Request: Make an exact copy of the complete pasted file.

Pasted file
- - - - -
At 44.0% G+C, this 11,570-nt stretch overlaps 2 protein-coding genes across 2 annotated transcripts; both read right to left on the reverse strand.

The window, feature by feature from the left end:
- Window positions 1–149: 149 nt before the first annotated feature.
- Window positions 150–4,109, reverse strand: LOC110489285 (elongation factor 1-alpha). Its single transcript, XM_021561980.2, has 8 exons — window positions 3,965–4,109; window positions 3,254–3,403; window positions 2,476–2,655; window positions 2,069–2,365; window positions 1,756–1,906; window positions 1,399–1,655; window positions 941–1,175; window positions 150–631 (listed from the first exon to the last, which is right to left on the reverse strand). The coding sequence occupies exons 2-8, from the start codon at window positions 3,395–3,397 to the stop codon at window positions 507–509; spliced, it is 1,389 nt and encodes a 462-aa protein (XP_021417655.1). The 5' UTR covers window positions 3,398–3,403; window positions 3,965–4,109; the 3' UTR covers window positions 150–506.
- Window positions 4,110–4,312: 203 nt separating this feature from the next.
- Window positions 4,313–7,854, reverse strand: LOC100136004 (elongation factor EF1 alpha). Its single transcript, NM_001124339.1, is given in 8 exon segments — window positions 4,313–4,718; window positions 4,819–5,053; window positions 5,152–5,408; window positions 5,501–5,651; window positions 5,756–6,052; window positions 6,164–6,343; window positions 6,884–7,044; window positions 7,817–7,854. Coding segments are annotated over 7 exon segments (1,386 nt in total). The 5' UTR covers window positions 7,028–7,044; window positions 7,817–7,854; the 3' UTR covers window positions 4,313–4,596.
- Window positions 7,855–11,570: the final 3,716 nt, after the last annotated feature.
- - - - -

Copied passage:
At 44.0% G+C, this 11,570-nt stretch overlaps 2 protein-coding genes across 2 annotated transcripts; both read right to left on the reverse strand.

The window, feature by feature from the left end:
- Window positions 1–149: 149 nt before the first annotated feature.
- Window positions 150–4,109, reverse strand: LOC110489285 (elongation factor 1-alpha). Its single transcript, XM_021561980.2, has 8 exons — window positions 3,965–4,109; window positions 3,254–3,403; window positions 2,476–2,655; window positions 2,069–2,365; window positions 1,756–1,906; window positions 1,399–1,655; window positions 941–1,175; window positions 150–631 (listed from the first exon to the last, which is right to left on the reverse strand). The coding sequence occupies exons 2-8, from the start codon at window positions 3,395–3,397 to the stop codon at window positions 507–509; spliced, it is 1,389 nt and encodes a 462-aa protein (XP_021417655.1). The 5' UTR covers window positions 3,398–3,403; window positions 3,965–4,109; the 3' UTR covers window positions 150–506.
- Window positions 4,110–4,312: 203 nt separating this feature from the next.
- Window positions 4,313–7,854, reverse strand: LOC100136004 (elongation factor EF1 alpha). Its single transcript, NM_001124339.1, is given in 8 exon segments — window positions 4,313–4,718; window positions 4,819–5,053; window positions 5,152–5,408; window positions 5,501–5,651; window positions 5,756–6,052; window positions 6,164–6,343; window positions 6,884–7,044; window positions 7,817–7,854. Coding segments are annotated over 7 exon segments (1,386 nt in total). The 5' UTR covers window positions 7,028–7,044; window positions 7,817–7,854; the 3' UTR covers window positions 4,313–4,596.
- Window positions 7,855–11,570: the final 3,716 nt, after the last annotated feature.